These lights in northern parts are called aurora borealis and in southern parts are known as aurora australis. During a geomagnetic storm the auroral zone expands to lower latitudes.
So, what makes aurora and what makes it colourful?
Typically the aurora appears either as a diffuse glow or as “curtains” that approximately extend in the east-west direction. At some times, they form “quiet arcs”; at others “active aurora,” they evolve and change constantly. Each curtain consists of many parallel rays, each lined up with the local direction of the magnetic field lines, suggesting that auroras are shaped by Earth’s magnetic field. Indeed, satellites show that electrons are guided by magnetic field lines, spiralling around them while moving toward Earth.
Formation of aurora
The cause of formation of aurora is the emission of photons in the earth’s upper atmosphere , above 80 kms, from ionised nitrogen atoms returning from a ionised or excited state to ground state. They get ionised or excited by the collision of solar wind and magnetosphere particles being directed down and accelerated along earth’s magnetic field lines.
Excess energy is lost by the emission of a photon, or by collision with an outer atom or molecule.
Diffuse aurora is a featureless glow in the sky that may not be visible to the naked eye even on a dark night.
Discrete aurora, on the other hand, are sharply defined features within the diffuse aurora that vary in brightness from just barely visible to fairly bright.
Charged particles originate in magnetosphere and solar wind and on earth are directed by earth’s magnetic field into the atmosphere.
The ultimate energy source of the aurora is the solar wind flowing past the Earth. The magnetosphere and solar wind consist of plasma (ionised gas) which conducts electricity. It is well known that when an electrical conductor is placed within a magnetic field while relative motion occurs in a direction that the conductor cut across ,rather than along, the lines of the magnetic field, an electric current is said to be induced into that conductor and electrons flow within it.
Factors; solar wind and magnetosphere
The Earth constantly has to face solar wind, a flow of the gas of free electrons and positive ions emitted by the Sun in all directions, a result of the two-million-degree heat of corona, the Sun’s outermost layer. The solar wind usually reaches Earth with a velocity around 400 km/s, density around 5 ions/cm3 and magnetic field intensity around 2–5 nT. These are typical values. During magnetic storms in particular, flows can be several times faster.
Earth’s magnetosphere is formed by the impact of the solar wind on the Earth’s magnetic field. It forms an obstacle to the solar wind, diverting it. The width of the magnetosphere abreast of Earth, is typically 190,000 km (30 Re), and on the night side a long “magnetotail” of stretched field lines extends to great distances (> 200 Re).The magnetosphere is full of trapped plasma as the solar wind passes the Earth. The flow of plasma into the magnetosphere increases with increases in solar wind density and speed, with increase in the southward component of the IMF and with increases in turbulence in the solar wind flow. The flow pattern of magnetospheric plasma is from the magnetotail toward the Earth, around the Earth and back into the solar wind through the magnetopause on the day-side. In addition to moving perpendicular to the Earth’s magnetic field, some magnetospheric plasma travel down along the Earth’s magnetic field lines and lose energy to the atmosphere in the auroral zones. Magnetospheric electrons accelerated downward by field-aligned electric fields cause the bright aurora features. The un-accelerated electrons and ions cause the dim glow of the diffuse aurora.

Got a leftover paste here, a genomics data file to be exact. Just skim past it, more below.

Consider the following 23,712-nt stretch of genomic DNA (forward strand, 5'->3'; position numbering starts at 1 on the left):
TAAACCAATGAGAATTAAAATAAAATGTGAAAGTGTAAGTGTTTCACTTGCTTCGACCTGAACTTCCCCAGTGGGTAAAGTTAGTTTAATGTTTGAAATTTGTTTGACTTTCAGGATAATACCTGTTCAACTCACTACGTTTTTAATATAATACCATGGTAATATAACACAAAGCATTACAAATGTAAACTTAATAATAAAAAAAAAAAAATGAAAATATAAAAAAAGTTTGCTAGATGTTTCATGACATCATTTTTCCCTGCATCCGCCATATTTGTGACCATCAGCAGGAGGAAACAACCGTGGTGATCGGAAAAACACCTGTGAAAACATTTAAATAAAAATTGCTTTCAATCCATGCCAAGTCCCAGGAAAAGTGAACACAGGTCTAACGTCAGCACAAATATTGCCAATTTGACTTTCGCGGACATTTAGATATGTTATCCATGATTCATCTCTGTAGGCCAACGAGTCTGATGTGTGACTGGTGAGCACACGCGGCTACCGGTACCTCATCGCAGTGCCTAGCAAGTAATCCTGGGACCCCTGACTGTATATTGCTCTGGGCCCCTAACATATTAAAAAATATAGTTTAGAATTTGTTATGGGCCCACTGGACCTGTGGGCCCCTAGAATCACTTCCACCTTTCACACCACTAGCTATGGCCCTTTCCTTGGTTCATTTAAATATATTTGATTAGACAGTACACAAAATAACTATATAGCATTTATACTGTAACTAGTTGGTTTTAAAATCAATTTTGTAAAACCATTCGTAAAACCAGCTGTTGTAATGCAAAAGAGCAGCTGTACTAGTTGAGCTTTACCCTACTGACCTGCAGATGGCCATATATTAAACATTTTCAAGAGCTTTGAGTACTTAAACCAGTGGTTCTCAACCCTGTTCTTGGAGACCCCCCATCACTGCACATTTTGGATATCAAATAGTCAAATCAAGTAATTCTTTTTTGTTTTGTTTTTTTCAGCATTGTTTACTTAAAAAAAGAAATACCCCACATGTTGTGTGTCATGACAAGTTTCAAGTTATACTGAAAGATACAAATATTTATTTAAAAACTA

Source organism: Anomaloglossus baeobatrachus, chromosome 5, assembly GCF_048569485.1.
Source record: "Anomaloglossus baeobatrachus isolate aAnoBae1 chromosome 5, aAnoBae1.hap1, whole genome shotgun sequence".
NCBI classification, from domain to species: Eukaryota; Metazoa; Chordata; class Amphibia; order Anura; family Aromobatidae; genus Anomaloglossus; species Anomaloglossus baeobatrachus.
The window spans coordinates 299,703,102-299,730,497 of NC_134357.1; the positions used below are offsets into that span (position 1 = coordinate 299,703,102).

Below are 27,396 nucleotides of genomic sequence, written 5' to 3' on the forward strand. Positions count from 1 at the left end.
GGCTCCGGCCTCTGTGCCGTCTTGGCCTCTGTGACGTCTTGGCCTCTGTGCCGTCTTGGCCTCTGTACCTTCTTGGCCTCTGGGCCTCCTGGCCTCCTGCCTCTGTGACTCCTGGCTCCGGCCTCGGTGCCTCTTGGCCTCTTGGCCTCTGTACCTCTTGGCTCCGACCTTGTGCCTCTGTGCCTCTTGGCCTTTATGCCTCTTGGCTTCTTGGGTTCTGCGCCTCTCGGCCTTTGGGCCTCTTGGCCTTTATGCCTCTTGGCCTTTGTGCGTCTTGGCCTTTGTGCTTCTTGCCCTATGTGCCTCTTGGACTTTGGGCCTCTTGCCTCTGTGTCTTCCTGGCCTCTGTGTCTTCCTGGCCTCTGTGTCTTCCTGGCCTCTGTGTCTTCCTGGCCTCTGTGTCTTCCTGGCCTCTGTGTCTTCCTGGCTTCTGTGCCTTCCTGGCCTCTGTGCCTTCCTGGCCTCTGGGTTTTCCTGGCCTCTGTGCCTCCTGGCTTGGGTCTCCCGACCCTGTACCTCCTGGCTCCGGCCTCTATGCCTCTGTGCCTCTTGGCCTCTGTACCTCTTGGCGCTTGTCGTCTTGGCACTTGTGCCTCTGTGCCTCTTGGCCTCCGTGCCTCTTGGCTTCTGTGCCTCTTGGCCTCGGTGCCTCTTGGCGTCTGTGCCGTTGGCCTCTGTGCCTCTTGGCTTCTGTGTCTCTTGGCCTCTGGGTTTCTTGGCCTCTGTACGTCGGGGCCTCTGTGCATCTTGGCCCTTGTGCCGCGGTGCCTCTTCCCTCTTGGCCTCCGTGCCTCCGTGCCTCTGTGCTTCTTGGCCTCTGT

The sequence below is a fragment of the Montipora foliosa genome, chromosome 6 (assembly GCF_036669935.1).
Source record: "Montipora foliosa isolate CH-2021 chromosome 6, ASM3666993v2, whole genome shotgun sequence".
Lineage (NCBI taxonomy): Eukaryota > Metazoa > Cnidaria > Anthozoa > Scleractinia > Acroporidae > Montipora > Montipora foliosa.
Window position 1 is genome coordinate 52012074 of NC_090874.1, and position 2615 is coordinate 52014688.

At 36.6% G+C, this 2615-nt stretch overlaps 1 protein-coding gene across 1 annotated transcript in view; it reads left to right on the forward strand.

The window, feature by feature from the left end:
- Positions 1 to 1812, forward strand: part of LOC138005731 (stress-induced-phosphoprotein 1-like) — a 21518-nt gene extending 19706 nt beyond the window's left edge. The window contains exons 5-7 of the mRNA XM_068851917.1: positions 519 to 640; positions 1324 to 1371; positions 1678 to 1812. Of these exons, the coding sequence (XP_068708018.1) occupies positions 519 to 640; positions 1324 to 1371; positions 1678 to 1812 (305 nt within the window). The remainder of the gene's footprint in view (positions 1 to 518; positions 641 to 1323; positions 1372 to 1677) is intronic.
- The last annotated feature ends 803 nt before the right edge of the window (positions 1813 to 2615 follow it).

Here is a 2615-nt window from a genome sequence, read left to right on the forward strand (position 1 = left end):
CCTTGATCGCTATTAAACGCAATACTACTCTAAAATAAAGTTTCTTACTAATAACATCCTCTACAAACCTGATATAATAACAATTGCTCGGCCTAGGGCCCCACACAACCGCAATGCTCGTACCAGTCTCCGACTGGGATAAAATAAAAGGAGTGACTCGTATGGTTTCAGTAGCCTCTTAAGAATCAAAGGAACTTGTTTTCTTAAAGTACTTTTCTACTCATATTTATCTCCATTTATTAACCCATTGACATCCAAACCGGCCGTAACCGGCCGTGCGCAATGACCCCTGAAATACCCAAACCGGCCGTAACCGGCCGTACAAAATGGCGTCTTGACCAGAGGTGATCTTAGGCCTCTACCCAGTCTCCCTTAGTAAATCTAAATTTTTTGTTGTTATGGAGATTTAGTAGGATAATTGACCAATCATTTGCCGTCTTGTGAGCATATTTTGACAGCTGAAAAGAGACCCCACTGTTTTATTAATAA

Type of emissions and their effects on colour patterns
- Oxygen emissions: green or brownish-red, depending on the amount of energy absorbed.
- Nitrogen emissions: blue or red; blue if the atom regains an electron after it has been ionized, red if returning to ground state from an excited state.
Oxygen is unusual in terms of its return to ground state: it can take three quarters of a second to emit green light and up to two minutes to emit red. Collisions with other atoms or molecules absorb the excitation energy and prevent emission. Because the very top of the atmosphere has a higher percentage of oxygen and is sparsely distributed such collisions are rare enough to allow time for oxygen to emit red. Collisions become more frequent progressing down into the atmosphere, so that red emissions do not have time to happen, and eventually even green light emissions are prevented.
This is why there is a colour differential with altitude; at high altitude oxygen red dominates, then oxygen green and nitrogen blue/red, then finally nitrogen blue/red when collisions prevent oxygen from emitting anything. Green is the most common of all auroras. Behind it is pink, a mixture of light green and red, followed by pure red, yellow (a mixture of red and green), and lastly, pure blue.
Auroras are associated with the solar wind, a flow of ions continuously flowing outward from the Sun. The Earth’s magnetic field traps these particles, many of which travel toward the poles where they are accelerated toward Earth. Collisions between these ions and atmospheric atoms and molecules cause energy releases in the form of auroras appearing in large circles around the poles. Auroras are more frequent and brighter during the intense phase of the solar cycle when coronal mass ejections increase the intensity of the solar wind.
References & Resources
- Image via National Geographic.
- Halliday D., Resnick R., Walker J. (2000) Fundamentals of Physics (6th ed.). Published by John Wiley & Sons.
- Personal knowledge